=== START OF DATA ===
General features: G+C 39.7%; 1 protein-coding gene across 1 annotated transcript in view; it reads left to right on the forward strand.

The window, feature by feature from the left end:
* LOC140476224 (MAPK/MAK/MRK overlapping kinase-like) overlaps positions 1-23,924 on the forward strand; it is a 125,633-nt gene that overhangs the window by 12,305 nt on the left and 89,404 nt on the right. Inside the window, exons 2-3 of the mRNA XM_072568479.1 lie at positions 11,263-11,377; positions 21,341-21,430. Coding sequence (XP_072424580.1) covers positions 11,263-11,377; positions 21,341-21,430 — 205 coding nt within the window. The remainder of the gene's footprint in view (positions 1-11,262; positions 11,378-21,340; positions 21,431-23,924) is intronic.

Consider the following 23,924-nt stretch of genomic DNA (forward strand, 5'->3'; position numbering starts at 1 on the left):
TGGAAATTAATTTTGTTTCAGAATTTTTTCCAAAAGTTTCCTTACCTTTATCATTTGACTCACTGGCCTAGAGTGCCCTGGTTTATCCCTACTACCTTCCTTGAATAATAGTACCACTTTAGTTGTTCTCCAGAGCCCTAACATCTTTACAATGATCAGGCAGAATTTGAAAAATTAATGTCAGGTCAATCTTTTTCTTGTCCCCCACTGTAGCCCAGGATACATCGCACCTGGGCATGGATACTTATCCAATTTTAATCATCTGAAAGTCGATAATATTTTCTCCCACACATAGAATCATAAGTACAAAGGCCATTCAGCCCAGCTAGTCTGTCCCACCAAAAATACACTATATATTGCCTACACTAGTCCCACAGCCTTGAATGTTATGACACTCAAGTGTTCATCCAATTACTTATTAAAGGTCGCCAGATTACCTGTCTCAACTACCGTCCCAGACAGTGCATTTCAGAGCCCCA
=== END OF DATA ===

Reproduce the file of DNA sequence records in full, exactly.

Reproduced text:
General features: G+C 39.7%; 1 protein-coding gene across 1 annotated transcript in view; it reads left to right on the forward strand.

The window, feature by feature from the left end:
* LOC140476224 (MAPK/MAK/MRK overlapping kinase-like) overlaps positions 1-23,924 on the forward strand; it is a 125,633-nt gene that overhangs the window by 12,305 nt on the left and 89,404 nt on the right. Inside the window, exons 2-3 of the mRNA XM_072568479.1 lie at positions 11,263-11,377; positions 21,341-21,430. Coding sequence (XP_072424580.1) covers positions 11,263-11,377; positions 21,341-21,430 — 205 coding nt within the window. The remainder of the gene's footprint in view (positions 1-11,262; positions 11,378-21,340; positions 21,431-23,924) is intronic.

Consider the following 23,924-nt stretch of genomic DNA (forward strand, 5'->3'; position numbering starts at 1 on the left):
TGGAAATTAATTTTGTTTCAGAATTTTTTCCAAAAGTTTCCTTACCTTTATCATTTGACTCACTGGCCTAGAGTGCCCTGGTTTATCCCTACTACCTTCCTTGAATAATAGTACCACTTTAGTTGTTCTCCAGAGCCCTAACATCTTTACAATGATCAGGCAGAATTTGAAAAATTAATGTCAGGTCAATCTTTTTCTTGTCCCCCACTGTAGCCCAGGATACATCGCACCTGGGCATGGATACTTATCCAATTTTAATCATCTGAAAGTCGATAATATTTTCTCCCACACATAGAATCATAAGTACAAAGGCCATTCAGCCCAGCTAGTCTGTCCCACCAAAAATACACTATATATTGCCTACACTAGTCCCACAGCCTTGAATGTTATGACACTCAAGTGTTCATCCAATTACTTATTAAAGGTCGCCAGATTACCTGTCTCAACTACCGTCCCAGACAGTGCATTTCAGAGCCCCA